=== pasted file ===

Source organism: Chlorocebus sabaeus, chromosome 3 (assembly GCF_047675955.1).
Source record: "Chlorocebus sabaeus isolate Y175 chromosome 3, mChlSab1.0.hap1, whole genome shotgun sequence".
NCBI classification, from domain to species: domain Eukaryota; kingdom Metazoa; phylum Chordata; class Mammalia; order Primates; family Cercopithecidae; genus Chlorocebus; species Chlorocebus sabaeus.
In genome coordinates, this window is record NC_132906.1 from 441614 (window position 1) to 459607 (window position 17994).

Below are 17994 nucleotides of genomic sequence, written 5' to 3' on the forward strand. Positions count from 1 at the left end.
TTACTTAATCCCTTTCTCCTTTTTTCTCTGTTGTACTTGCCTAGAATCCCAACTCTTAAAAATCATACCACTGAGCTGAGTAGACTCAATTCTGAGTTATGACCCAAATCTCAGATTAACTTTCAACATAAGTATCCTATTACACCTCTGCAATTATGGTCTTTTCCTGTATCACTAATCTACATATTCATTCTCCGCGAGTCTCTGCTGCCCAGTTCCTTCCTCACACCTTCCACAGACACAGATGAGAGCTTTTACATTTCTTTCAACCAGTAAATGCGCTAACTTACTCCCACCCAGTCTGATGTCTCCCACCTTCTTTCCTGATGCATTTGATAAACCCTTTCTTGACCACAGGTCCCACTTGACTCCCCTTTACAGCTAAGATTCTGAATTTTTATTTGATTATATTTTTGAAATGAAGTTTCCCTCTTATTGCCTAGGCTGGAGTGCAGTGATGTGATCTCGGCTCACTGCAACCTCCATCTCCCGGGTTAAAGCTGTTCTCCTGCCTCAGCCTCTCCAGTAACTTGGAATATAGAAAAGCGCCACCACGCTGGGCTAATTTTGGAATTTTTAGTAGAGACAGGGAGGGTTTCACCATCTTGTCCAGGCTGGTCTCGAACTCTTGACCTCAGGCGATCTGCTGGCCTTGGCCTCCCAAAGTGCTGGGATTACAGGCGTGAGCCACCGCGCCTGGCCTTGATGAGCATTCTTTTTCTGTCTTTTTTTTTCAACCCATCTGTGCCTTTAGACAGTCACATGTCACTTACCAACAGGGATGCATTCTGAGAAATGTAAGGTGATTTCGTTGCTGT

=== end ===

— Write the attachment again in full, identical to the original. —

Source organism: Chlorocebus sabaeus, chromosome 3 (assembly GCF_047675955.1).
Source record: "Chlorocebus sabaeus isolate Y175 chromosome 3, mChlSab1.0.hap1, whole genome shotgun sequence".
NCBI classification, from domain to species: domain Eukaryota; kingdom Metazoa; phylum Chordata; class Mammalia; order Primates; family Cercopithecidae; genus Chlorocebus; species Chlorocebus sabaeus.
In genome coordinates, this window is record NC_132906.1 from 441614 (window position 1) to 459607 (window position 17994).

Below are 17994 nucleotides of genomic sequence, written 5' to 3' on the forward strand. Positions count from 1 at the left end.
TTACTTAATCCCTTTCTCCTTTTTTCTCTGTTGTACTTGCCTAGAATCCCAACTCTTAAAAATCATACCACTGAGCTGAGTAGACTCAATTCTGAGTTATGACCCAAATCTCAGATTAACTTTCAACATAAGTATCCTATTACACCTCTGCAATTATGGTCTTTTCCTGTATCACTAATCTACATATTCATTCTCCGCGAGTCTCTGCTGCCCAGTTCCTTCCTCACACCTTCCACAGACACAGATGAGAGCTTTTACATTTCTTTCAACCAGTAAATGCGCTAACTTACTCCCACCCAGTCTGATGTCTCCCACCTTCTTTCCTGATGCATTTGATAAACCCTTTCTTGACCACAGGTCCCACTTGACTCCCCTTTACAGCTAAGATTCTGAATTTTTATTTGATTATATTTTTGAAATGAAGTTTCCCTCTTATTGCCTAGGCTGGAGTGCAGTGATGTGATCTCGGCTCACTGCAACCTCCATCTCCCGGGTTAAAGCTGTTCTCCTGCCTCAGCCTCTCCAGTAACTTGGAATATAGAAAAGCGCCACCACGCTGGGCTAATTTTGGAATTTTTAGTAGAGACAGGGAGGGTTTCACCATCTTGTCCAGGCTGGTCTCGAACTCTTGACCTCAGGCGATCTGCTGGCCTTGGCCTCCCAAAGTGCTGGGATTACAGGCGTGAGCCACCGCGCCTGGCCTTGATGAGCATTCTTTTTCTGTCTTTTTTTTTCAACCCATCTGTGCCTTTAGACAGTCACATGTCACTTACCAACAGGGATGCATTCTGAGAAATGTAAGGTGATTTCGTTGCTGT